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Trading Carbon : December - January 2011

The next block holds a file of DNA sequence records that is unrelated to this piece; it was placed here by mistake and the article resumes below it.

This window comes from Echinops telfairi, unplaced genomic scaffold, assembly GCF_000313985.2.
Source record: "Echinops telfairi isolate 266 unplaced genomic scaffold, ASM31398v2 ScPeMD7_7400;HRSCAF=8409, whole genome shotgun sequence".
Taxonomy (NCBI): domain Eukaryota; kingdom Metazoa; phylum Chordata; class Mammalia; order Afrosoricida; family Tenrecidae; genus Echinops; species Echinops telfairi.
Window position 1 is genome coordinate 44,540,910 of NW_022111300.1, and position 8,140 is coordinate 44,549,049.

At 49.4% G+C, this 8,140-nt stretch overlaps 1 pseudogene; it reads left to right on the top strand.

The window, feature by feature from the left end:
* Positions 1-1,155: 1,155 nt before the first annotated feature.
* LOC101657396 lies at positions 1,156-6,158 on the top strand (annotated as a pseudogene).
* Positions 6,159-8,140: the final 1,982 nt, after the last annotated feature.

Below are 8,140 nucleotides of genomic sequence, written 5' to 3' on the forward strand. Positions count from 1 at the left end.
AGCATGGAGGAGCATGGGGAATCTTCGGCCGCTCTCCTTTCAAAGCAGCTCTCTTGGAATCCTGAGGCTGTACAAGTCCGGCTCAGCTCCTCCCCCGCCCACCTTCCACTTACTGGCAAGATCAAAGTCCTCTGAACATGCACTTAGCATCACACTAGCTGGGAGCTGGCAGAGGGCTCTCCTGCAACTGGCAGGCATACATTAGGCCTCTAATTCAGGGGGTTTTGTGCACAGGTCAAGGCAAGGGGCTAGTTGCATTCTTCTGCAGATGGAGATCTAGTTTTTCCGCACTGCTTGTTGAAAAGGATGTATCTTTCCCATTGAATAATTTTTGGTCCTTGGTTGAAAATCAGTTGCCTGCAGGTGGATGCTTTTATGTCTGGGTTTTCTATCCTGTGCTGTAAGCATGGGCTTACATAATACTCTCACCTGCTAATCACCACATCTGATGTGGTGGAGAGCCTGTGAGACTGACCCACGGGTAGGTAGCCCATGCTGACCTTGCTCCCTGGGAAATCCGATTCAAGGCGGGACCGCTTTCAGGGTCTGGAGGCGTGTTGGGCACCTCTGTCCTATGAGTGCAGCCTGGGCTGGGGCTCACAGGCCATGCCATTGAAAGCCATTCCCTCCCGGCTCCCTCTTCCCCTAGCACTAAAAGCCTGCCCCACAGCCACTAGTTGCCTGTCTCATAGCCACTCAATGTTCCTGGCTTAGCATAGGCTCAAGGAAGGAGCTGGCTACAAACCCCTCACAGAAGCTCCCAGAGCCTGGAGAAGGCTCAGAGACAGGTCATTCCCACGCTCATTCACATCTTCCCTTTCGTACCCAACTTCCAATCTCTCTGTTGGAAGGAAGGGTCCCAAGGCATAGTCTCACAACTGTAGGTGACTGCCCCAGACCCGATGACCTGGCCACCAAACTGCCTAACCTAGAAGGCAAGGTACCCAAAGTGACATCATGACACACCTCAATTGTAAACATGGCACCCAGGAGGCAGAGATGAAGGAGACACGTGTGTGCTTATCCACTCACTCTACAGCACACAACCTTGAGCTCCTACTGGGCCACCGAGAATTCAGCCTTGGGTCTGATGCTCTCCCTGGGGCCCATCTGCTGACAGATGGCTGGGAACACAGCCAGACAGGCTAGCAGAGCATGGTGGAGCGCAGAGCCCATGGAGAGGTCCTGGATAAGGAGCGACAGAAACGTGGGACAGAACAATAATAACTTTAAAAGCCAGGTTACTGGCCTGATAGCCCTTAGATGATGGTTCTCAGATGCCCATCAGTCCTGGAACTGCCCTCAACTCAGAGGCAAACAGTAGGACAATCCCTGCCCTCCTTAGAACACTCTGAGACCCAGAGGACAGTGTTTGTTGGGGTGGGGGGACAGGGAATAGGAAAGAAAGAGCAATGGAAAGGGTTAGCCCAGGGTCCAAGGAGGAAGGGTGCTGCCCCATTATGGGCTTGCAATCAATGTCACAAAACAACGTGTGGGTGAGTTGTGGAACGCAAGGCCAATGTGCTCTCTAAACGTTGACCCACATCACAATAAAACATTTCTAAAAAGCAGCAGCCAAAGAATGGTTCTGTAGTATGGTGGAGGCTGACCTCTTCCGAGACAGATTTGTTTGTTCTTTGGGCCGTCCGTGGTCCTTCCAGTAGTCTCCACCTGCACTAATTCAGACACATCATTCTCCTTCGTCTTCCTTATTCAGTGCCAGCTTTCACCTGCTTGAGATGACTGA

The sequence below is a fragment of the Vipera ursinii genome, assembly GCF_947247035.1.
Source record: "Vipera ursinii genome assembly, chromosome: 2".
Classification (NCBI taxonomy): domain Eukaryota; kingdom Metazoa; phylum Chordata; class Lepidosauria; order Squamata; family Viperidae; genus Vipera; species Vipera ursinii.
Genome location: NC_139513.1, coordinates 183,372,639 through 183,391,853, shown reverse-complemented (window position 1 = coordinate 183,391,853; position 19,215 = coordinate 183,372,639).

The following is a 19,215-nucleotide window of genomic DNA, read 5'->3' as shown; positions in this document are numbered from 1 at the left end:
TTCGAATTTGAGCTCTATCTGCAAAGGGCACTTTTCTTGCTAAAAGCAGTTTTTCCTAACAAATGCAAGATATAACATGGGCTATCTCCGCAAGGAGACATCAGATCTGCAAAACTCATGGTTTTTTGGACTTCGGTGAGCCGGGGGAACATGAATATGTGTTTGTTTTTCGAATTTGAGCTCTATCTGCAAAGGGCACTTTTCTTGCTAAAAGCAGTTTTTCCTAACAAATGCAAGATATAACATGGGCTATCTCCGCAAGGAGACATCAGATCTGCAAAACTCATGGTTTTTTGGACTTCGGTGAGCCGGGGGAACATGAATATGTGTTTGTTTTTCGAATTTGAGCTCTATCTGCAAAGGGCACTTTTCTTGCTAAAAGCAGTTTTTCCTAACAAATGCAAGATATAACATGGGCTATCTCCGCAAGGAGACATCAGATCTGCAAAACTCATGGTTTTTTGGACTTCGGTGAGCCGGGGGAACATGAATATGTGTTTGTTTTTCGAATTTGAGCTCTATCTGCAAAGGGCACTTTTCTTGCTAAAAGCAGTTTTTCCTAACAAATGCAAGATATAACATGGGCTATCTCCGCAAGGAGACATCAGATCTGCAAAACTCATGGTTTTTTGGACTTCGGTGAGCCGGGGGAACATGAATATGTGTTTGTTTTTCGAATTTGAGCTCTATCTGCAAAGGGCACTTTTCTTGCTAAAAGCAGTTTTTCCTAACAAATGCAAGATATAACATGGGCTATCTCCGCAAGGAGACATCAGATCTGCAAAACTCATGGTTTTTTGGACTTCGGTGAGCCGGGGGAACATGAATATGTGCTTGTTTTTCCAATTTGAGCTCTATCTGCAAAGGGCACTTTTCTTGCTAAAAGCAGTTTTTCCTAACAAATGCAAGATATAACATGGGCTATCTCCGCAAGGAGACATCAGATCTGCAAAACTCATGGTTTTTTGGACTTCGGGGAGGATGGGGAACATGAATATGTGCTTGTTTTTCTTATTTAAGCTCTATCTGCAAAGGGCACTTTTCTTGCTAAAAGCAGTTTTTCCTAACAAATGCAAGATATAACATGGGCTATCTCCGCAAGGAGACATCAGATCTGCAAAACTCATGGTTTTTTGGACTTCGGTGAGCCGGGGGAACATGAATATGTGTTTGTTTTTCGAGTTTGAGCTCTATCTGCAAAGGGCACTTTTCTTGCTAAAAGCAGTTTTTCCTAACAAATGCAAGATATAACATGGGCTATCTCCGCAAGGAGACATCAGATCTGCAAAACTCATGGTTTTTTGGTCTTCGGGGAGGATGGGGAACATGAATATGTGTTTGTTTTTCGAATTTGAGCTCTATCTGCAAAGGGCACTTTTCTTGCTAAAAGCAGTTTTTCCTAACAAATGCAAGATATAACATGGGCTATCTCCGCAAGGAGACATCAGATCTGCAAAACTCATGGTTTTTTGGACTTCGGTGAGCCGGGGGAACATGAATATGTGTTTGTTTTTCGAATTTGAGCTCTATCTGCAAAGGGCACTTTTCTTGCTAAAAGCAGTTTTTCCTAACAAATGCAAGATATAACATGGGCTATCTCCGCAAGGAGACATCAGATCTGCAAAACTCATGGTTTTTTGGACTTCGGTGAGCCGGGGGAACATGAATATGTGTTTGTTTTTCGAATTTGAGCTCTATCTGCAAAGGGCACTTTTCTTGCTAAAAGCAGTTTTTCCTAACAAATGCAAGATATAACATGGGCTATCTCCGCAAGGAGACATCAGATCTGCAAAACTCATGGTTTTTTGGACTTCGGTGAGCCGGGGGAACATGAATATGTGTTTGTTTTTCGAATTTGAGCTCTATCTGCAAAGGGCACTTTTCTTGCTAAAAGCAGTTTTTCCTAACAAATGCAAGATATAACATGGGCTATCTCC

period. Since the existing rules for afforestation and reforestation projects explicitly apply only to the first commitment period, new rules would be needed. New CDM rules would also be needed if CERs were used for compliance with regional and national emissions reduction targets, to ensure that the credits were not re-used. To the extent that CERs were used to comply with a regional or national emissions target, they would need to be cancelled, as is currently the case. If there were an extended period without Kyoto Protocol emissions targets, this would give added importance to progress under the Copenhagen/Cancun framework. This establishes a more incremental, bottom-up process, involving political commitments to reduce emissions, new financial assistance for developing countries and a process for international analysis and/or review of national actions. A crucial question is whether failure to reach agreement on a second Kyoto period would provoke a backlash by developing countries, stymying efforts to further elaborate the Copenhagen/Cancun framework. Assuming this framework continued to evolve, however, the infrastructure established by the protocol might be adapted to play a role under it. Scenario two: Adoption of a Kyoto Protocol amendment establishing a second commitment period At the other end of the spectrum from no-agreement, the Kyoto Protocol parties could agree to an amendment establishing a second commitment. Given Japan's, Russia's, and Canada's stated opposition to a second period, such a decision would presumably include only a rump of the original Kyoto parties. Within this small group, the EU would play the decisive role. Agreement on a second period would be possible only if the EU were determined to demonstrate that Kyoto is not only alive but well. Adoption of a second commitment period amendment faces huge political obstacles. Even the EU would find it politically difficult to accept a second period unless there were parallel progress in the Convention track of the negotiations, presumably including agreement on a mandate to negotiate a new legal agreement. The countries assuming new Kyoto targets might also insist that the amendment include a linked entry-into-force requirement. This would provide that it not enter into force until the simultaneous entry into force of the parallel agreement to be negotiated under the S11 POST 2012 emissions targets. For example, Article 5 requires developed countries to have "national systems" for the estimation of their GHG emissions. Similarly, Article 7 requires developed countries to include in their national communications whatever supplementary information is necessary to demonstrate compliance with the protocol. Although these requirements were included to promote compliance with the Kyoto's emissions targets, they are not dependent on the existence of caps. Hence, it would continue in effect even after the protocol's first commitment period targets expire. The same is true of the general obligations set forth in Article 10 and the financial obligations for Annex II parties set forth in Article 11. Similarly, the protocol's institutions -- the Meeting of the Parties (Article 13), the Secretariat (Article 14), the Subsidiary Body for Scientific and Technological Advice, the Subsidiary Body for Implementation (Article 15), the Adaptation Fund and the Compliance Committee (Article 18) -- are not tied to the existence of Kyoto commitment periods and do not depend on national emissions targets. The same is true of the expert reviews of national inventories provided for by Article 8, as well as the periodic reviews of the protocol by the parties pursuant to Article 9. Although one of the main purposes of expert reviews is to determine compliance with a party's target, they serve an important function in verifying a country's emissions inventory, even in the absence of targets. The CDM would continue to operate after the expiration of the first commitment period, since it too is not dependent on emissions targets. In establishing the CDM, Article 12 identifies as one of its purposes to "assist (developed) countries in achieving compliance with their quantified emission limitation and reduction commitments under article 3". But Article 12 does not define this as the CDM's only purpose. Indeed, the Article begins with the CDM's role in "assist(ing) developing countries in achieving sustainable development and contributing to the ultimate objective of the Convention." The CDM Executive Board could still register projects. Designated operational entities could still verify and certify emission reductions. The resulting Certified Emission Reduction (CERs) could still be deposited in the country's registry. And a "share of the proceeds" could still be used to finance the Adaptation Fund. It is unclear how many CDM projects would be funded if Annex I countries no longer had any targets. But to the extent that a country still wanted to pursue a CDM project -- for example, as a means of achieving its Copenhagen/ Cancun pledge to limit emissions, or because CDM credits were recognised under a national or regional trading system -- there is nothing in the protocol that would preclude it from doing so. Some adjustments to the CDM's modalities and procedures would be necessary if there were no second commitment Daniel Bodansky Several Kyoto Protocol provisions are not dependent on emissions targets